The Internet of Things (IoT) is a disruptive technology that will have a major impact on many industries over the next few years. For many businesses, limiting their commercial proposition to selling products alone curbs opportunities for revenue expansion and ongoing customer engagement. They will increasingly look to “servitise” their commercial proposition by offering integrated services in conjunction with products. “Servitisation” helps to achieve a change in business model, because the business need not rely on a one-off product sale to a customer anymore, and can instead create a continuing revenue stream.
IoT technology will help enable such business transformation. For example, a tyre manufacturer may offer IoT capability in tyres so that the resulting data can be used by the tyre retailer to offer an alert service for tyre replacement and predictive car maintenance, based on insights gleaned from data points such as torque, gyroscopic rotation, vibration and other information collected in a tyre and at or near the road surface. With the advent of autonomous vehicles, such data might also be used by a vehicle to achieve energy efficiencies and enhance journey calibrations.
IoT technology will also play a part in a related trend. The technology provides a key element needed for “personalisation” of service offerings, with the object of achieving more customer engagement. Instead of offering an uncustomised, one-to-many, product or service, a business can tailor its offering on a one-to-one basis, using data about a customer’s needs collected via IoT technology to enable a more targeted, and more remunerative, marketing and sales strategy.
Servitisation and personalisation are drivers for IoT adoption that apply equally on a business-to-business (B2B) and business-to-consumer (B2C) basis. Other compelling drivers for adoption include the ability of IoT solutions to provide a business with access to real-time information and global tracking across supply chains. In the B2C context, such drivers also include access to new technologies and new applications for existing products.
IoT technology will help to enable so-called “pervasive” or “ubiquitous” computing (that is, computing that appears any time, using any device, in any location and in any format). That outcome has legal consequences.
IoT technology is a collection of connected things (such as sensors) able to communicate with one another (or with a central system) without human involvement (whether human-to-human or human-to-computer). The use of the word “Internet” in the term “Internet of Things” connotes connectivity of some kind, although such connectivity need not be via the traditional Internet (for example, it could be via telephony – in particular, the advent of 5G will do much to foster the growth of mobile IoT technology).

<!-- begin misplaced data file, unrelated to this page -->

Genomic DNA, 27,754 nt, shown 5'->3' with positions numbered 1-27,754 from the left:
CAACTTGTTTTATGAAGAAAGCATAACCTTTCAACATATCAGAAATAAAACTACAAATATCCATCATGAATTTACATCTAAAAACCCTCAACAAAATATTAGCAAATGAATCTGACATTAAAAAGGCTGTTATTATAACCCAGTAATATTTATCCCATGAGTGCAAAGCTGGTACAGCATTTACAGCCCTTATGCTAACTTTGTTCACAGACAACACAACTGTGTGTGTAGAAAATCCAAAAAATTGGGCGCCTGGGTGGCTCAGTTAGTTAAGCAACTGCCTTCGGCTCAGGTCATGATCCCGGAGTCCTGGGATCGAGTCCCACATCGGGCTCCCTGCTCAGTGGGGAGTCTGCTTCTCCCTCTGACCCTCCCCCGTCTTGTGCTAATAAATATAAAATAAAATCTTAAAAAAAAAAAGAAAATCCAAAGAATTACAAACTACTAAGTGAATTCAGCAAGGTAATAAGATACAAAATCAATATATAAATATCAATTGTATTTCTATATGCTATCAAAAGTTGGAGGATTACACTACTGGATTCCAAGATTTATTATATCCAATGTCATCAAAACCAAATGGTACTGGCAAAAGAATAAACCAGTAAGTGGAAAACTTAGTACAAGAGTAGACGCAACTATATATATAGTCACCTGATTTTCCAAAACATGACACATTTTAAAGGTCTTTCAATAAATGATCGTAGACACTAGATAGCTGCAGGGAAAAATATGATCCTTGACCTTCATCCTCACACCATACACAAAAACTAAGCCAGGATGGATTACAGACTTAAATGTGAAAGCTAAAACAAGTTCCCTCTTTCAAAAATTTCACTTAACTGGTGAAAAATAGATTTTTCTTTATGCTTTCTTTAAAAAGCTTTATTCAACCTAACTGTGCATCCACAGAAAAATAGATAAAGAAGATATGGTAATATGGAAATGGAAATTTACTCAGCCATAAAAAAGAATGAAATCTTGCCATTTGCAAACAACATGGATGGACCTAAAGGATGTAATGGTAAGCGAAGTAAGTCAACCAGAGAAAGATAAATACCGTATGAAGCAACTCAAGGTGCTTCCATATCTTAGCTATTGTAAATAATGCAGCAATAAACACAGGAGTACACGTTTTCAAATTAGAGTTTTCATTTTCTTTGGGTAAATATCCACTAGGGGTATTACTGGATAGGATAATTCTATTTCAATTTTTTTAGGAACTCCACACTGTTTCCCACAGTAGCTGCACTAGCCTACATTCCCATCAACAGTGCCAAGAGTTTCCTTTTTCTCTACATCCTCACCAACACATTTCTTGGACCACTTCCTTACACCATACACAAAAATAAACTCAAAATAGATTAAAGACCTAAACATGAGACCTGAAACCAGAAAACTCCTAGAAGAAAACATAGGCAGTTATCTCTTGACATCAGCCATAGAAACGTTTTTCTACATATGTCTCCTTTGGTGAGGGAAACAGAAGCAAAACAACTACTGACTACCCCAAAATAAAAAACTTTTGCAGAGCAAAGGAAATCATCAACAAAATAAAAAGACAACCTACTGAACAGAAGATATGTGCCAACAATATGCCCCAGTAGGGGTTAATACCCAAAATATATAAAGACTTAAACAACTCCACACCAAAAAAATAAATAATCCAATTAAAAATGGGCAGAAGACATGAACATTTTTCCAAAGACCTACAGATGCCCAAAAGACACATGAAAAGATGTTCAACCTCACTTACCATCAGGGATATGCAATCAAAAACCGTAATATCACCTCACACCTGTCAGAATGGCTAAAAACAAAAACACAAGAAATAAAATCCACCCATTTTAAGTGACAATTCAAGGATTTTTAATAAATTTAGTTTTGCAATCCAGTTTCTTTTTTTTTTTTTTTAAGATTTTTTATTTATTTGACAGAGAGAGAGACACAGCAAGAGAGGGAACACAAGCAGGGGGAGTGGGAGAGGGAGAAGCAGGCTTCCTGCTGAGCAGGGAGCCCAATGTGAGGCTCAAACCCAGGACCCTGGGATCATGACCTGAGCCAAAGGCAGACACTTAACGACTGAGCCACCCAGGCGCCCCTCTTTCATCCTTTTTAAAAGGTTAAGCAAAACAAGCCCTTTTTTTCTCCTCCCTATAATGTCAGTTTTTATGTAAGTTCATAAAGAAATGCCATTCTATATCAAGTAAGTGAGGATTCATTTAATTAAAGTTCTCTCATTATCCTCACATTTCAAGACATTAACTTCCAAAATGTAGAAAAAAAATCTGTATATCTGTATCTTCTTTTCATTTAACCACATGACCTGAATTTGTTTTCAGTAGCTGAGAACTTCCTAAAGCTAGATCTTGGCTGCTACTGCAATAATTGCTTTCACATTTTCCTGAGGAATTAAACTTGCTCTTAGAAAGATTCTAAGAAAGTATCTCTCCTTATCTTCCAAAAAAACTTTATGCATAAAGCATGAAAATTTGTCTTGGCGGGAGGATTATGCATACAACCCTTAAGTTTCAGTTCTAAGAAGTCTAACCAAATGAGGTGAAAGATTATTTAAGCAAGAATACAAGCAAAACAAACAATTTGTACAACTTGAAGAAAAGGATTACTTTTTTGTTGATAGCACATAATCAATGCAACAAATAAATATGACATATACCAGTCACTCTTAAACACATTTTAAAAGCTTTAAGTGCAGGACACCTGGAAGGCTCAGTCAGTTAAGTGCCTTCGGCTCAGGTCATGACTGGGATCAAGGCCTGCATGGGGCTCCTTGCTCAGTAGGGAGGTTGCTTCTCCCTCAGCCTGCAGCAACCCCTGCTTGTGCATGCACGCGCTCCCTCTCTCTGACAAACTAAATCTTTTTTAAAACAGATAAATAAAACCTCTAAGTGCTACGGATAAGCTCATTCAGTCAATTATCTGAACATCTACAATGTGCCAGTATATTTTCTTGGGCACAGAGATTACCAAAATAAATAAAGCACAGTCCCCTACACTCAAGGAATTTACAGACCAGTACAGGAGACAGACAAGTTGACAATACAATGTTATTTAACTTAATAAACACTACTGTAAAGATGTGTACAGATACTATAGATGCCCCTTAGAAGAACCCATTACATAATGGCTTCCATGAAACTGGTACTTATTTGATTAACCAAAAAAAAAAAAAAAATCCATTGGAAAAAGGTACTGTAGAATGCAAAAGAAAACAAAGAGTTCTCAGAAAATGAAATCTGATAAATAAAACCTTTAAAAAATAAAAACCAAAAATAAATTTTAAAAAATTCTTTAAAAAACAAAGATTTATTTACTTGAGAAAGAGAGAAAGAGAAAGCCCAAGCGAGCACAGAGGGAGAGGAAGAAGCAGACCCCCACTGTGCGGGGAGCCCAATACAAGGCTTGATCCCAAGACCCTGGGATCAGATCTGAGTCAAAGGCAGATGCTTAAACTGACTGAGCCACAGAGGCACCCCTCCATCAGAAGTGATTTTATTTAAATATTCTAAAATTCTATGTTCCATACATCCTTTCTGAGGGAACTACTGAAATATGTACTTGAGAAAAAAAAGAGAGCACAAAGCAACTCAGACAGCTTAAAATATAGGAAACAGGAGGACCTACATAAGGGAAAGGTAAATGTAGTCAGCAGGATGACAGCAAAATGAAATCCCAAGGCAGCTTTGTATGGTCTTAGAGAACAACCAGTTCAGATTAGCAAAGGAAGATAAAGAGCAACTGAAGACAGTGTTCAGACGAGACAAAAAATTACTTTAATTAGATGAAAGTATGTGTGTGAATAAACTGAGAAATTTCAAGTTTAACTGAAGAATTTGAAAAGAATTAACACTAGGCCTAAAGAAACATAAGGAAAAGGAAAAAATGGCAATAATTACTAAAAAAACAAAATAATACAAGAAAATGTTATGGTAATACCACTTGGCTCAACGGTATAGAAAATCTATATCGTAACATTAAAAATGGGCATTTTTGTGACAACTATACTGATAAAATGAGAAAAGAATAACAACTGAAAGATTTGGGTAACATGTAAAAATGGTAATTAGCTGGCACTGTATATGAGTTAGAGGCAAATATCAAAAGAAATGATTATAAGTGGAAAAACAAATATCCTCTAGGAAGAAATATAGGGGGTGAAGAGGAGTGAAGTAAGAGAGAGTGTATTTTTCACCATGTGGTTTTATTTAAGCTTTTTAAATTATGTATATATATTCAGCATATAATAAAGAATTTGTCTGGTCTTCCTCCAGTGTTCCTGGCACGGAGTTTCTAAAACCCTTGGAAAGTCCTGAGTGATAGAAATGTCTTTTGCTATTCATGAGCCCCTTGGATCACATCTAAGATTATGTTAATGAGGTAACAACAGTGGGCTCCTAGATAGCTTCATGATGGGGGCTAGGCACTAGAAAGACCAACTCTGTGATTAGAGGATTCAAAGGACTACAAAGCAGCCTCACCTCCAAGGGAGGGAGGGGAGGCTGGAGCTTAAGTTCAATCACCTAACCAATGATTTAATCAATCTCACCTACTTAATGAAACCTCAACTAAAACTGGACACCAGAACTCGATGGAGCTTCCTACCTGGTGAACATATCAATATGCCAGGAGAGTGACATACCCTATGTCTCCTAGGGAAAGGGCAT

Spend projection: global spending on IoT technology is projected to be at a CAGR of 15.6% until 2020. This would result in a global investment in IoT of USD 1.6 trillion.
Number of things: between six and fourteen billion devices (not including mobile phones, tables, computers and other remotes) are currently connected via some form of communications network.
Who is deploying IoT?: businesses on a B2B basis have the greatest share of IoT investment, growing to USD 832 billion in 2020.
Absence of product lifecycle planning: unlike the software and computer hardware industries, the IoT device manufacturing industry is characterised by a relative lack of product lifecycle planning. IoT devices may become vulnerable as security weaknesses become exposed, but may continue to operate in situ without any plan for replacement or obsolescence. Moreover, IoT device manufactures often rely on third party components, which themselves may not benefit from software development lifecycles, making product lifecycle planning even more difficult.
- Will every thing reveal everything?
- A deeper dive into privacy concerns
- Technical and organisational measures
- The US position
- The position in China
- Cyber security
- Typical IoT attack scenarios
- Who owns the sensor-generated data?
- Under common law principles
- Intellectual property rights: IoT-generated data
- Contractual provisions
- The position of end users
- Intellectual property rights: non-data aspects
- Copyright and interoperability
- Software patents
- Standard-essential patents and patent pooling
- Contractual liability
- IoT devices and smart contracts
- Product liability
- Tortious liability
- Errors in IoT data
- Autonomous decision-making by IoT devices
- Elements of an autonomous IoT ecosystem
- Discrimination and sorting of customers
- General regulation vs. sectoral regulation
- The UK position
- Some general regulatory requirements may apply
- Competition / anti-trust law
- Litigation, governing law and jurisdiction
- Privacy policies and terms and conditions
- Why are IoT privacy policies typically inadequate?
- Other data privacy considerations
- Other considerations
- IoT device manufacturers
- IoT service providers
- Third party IoT application developers (including mobile)
- Are there relevant codes of practice and standards?
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